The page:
Nearly every weekday, I wake up, roll out of bed, power on my computer, get coffee, turn on Pandora, and get to work. Today, I woke up and rolled out of bed into darkness. The power was out. No power means I can’t turn on my computer and therefore I can’t work (I can’t have coffee either). Sometimes I’ve woken and had power, but no Internet. The other issue I have this morning is a trackball mouse that likes to double click and won’t highlight. It started working on the call with the tech lady, but the minute the call ended, it misbehaved. Murphy is alive and well, even in a home office.
Working at home is a great thing, but it’s not without it’s hassles. Depending on the work you do, a power outage may cause significant stress in your work-at-home life. The best way to deal with the unexpected when working at home is treat it like you would any other problem that can happen in your life: You plan for it. You probably have a first aid kit and some canned food stored somewhere in case of a natural disaster. You can also plan for times when the power or Internet or other issues occur that can prevent you from working. Here are some tips to weather work-at-home storms.
Protect Your Equipment and Work
A power outage means there could be power surge, which can damage your computer and other electronic devices that are plugged into a wall. For that reason, you should have all your important devices (computer, laptop, phone charger, printer, etc) plugged into a super-duper surge protector. While you’re home insurance may cover damage from a surge (I’ve had this happen), it’s a hassle to get your data off a computer that doesn’t want to turn on.
You should also back up your data on a regular basis. I back up to an external drive, so that if something goes wrong, I can hook it up to another computer and get my work. You can back up to online sources as well, in which case you need Internet access to get to it. You might want to consider multiple back up sources…just in case.
Know Your Options
The first thing I thought when the power went out was, I can’t work, so I’m going back to bed. The second was, I wonder if the local coffee joint and library have power. Those two spots are my immediate go-to places if my power or Internet is out. If those two places are having problems, I drive to the next town over where there are tons of java joints, cafes and shops with free wi-fi. My only issue today was that my laptop doesn’t hold a charge, so I’d need a place with easy access to a plug (the library). The point is, I know that if I can’t work at home, I can work somewhere else. You should have an idea of all the free wi-fi places you can work if you can’t do it at home.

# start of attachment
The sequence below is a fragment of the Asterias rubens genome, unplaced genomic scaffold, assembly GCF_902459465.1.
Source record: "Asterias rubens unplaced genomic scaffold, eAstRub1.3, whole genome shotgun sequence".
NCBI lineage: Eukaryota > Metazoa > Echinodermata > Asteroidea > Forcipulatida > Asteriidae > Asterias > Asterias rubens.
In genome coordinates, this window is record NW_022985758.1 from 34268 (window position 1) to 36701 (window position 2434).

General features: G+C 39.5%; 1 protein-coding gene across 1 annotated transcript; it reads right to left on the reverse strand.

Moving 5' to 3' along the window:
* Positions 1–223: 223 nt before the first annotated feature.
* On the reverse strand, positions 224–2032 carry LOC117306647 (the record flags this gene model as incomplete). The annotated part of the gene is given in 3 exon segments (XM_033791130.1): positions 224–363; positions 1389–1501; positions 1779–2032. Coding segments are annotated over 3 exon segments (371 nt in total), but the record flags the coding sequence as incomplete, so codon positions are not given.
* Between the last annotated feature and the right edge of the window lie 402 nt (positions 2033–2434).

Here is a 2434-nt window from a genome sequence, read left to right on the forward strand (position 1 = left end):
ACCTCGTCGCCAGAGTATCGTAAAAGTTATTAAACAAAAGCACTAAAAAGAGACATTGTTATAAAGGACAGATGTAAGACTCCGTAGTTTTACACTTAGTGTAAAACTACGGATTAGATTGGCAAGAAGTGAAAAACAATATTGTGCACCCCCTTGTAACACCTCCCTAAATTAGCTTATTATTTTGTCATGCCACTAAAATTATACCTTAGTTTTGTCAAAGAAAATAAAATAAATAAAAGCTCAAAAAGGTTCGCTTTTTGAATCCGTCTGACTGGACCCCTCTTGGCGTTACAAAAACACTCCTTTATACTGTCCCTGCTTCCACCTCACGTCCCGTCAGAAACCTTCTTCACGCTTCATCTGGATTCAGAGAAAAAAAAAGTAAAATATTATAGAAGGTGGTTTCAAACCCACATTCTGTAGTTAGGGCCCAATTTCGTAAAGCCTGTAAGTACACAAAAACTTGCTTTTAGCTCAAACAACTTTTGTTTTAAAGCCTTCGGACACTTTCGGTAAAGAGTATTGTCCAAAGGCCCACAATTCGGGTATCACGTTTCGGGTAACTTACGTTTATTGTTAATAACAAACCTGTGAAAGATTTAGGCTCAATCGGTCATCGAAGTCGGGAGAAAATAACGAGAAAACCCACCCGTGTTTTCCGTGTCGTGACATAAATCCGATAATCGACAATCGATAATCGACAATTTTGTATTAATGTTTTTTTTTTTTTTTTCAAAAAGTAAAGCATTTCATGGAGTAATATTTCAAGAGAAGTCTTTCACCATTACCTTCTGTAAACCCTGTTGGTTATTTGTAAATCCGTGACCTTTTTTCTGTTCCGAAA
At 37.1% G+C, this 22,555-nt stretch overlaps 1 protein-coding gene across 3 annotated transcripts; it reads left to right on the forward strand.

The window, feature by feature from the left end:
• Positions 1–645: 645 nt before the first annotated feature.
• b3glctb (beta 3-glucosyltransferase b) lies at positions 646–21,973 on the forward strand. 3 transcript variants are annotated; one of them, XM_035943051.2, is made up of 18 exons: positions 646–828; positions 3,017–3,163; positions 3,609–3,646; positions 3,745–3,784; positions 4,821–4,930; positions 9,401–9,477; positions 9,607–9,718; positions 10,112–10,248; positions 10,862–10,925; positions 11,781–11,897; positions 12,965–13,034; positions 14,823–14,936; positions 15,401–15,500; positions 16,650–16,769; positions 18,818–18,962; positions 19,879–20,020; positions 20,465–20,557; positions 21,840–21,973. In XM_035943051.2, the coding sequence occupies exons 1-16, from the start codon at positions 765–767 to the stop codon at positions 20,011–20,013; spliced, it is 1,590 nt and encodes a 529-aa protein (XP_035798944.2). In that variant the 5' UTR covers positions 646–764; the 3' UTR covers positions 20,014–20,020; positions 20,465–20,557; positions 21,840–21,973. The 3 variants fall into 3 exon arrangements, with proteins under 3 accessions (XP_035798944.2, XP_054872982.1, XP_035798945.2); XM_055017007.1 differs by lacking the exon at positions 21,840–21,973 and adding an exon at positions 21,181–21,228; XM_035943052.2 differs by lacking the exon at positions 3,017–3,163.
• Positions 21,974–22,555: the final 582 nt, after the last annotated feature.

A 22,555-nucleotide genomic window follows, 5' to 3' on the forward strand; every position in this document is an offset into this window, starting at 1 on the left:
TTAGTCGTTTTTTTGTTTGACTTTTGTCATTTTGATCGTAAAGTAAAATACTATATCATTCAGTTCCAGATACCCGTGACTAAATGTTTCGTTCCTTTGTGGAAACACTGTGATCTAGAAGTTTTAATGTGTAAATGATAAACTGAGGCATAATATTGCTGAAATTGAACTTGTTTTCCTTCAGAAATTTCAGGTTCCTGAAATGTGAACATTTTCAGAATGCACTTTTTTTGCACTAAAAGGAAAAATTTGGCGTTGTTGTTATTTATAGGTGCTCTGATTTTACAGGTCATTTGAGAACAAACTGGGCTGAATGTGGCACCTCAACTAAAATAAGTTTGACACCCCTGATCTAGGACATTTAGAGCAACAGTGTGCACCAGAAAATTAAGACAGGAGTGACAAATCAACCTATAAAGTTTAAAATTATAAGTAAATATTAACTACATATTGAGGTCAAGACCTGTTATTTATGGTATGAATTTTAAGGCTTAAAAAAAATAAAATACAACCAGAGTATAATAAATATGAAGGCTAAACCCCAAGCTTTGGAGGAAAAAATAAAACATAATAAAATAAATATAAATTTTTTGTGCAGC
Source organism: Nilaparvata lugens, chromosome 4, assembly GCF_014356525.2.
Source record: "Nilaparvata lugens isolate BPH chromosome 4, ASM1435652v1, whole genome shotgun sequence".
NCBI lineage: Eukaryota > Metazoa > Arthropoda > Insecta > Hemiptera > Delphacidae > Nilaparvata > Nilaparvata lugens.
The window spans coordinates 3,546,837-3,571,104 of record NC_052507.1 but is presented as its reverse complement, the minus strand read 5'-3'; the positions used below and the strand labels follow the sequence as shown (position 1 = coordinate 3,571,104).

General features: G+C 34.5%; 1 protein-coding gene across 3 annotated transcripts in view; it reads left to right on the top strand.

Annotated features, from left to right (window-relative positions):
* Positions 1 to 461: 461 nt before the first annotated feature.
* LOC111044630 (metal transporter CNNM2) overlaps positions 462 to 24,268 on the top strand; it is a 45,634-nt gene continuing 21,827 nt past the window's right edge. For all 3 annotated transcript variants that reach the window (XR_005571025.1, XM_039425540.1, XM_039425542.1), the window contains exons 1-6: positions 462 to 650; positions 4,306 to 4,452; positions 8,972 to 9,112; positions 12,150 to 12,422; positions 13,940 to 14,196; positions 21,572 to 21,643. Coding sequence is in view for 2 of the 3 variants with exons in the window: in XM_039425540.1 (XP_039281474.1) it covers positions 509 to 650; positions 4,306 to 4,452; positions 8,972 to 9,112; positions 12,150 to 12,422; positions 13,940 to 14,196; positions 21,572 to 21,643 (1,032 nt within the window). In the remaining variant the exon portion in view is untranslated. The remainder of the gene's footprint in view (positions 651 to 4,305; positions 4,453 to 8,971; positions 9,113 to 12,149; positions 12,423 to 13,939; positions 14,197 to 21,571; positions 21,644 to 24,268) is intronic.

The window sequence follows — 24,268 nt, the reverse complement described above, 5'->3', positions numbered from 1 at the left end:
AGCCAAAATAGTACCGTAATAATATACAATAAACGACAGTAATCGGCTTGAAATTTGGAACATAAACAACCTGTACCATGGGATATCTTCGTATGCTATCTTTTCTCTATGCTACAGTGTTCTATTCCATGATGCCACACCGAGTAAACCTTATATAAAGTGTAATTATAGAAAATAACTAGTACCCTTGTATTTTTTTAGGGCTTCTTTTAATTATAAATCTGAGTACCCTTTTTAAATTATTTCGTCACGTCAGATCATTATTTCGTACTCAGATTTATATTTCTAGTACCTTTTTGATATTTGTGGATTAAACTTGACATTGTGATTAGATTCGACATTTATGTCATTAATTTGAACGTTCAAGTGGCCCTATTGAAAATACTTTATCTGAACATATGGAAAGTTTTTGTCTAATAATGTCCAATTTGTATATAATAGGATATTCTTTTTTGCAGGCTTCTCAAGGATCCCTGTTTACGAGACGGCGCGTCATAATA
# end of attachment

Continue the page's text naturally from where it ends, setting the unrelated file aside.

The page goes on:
This is different from backing up your data. My mouse is going on the fritz. I could buy one, but that’s not on my schedule today. Fortunately, I happen to have an old mouse that had come with the computer originally (I bought a separate mouse because I like trackball mice). While I don’t like standard mice, it will do the job until I can fix or replace my trackball. Having an old desktop or laptop can serve as a back up to your main work computer. This is especially true if most of what you use your computer for (i.e. email, docs etc) is web-based.
Take the Day Off
Sometimes there’s nothing you can do. I’ve been snowed in without power or Internet, so I couldn’t work. Even if I could get out of my driveway, the weather closed most places so there was no where to go to work. Instead of stressing about it, I enjoyed it. Or you can work on things that don’t require a computer. For example, if you still have mobile service, you can check email on your smartphone. With at pen and paper you can write, plan, calculate, etc.
Leslie Truex is an ideaphoric writer, speaker, entrepreneur, social worker and mom trying to do it all from the comfort of her home. Since 1998, she's been helping others create careers they love by providing work-at-home information and resources through Work-At-Home Success.
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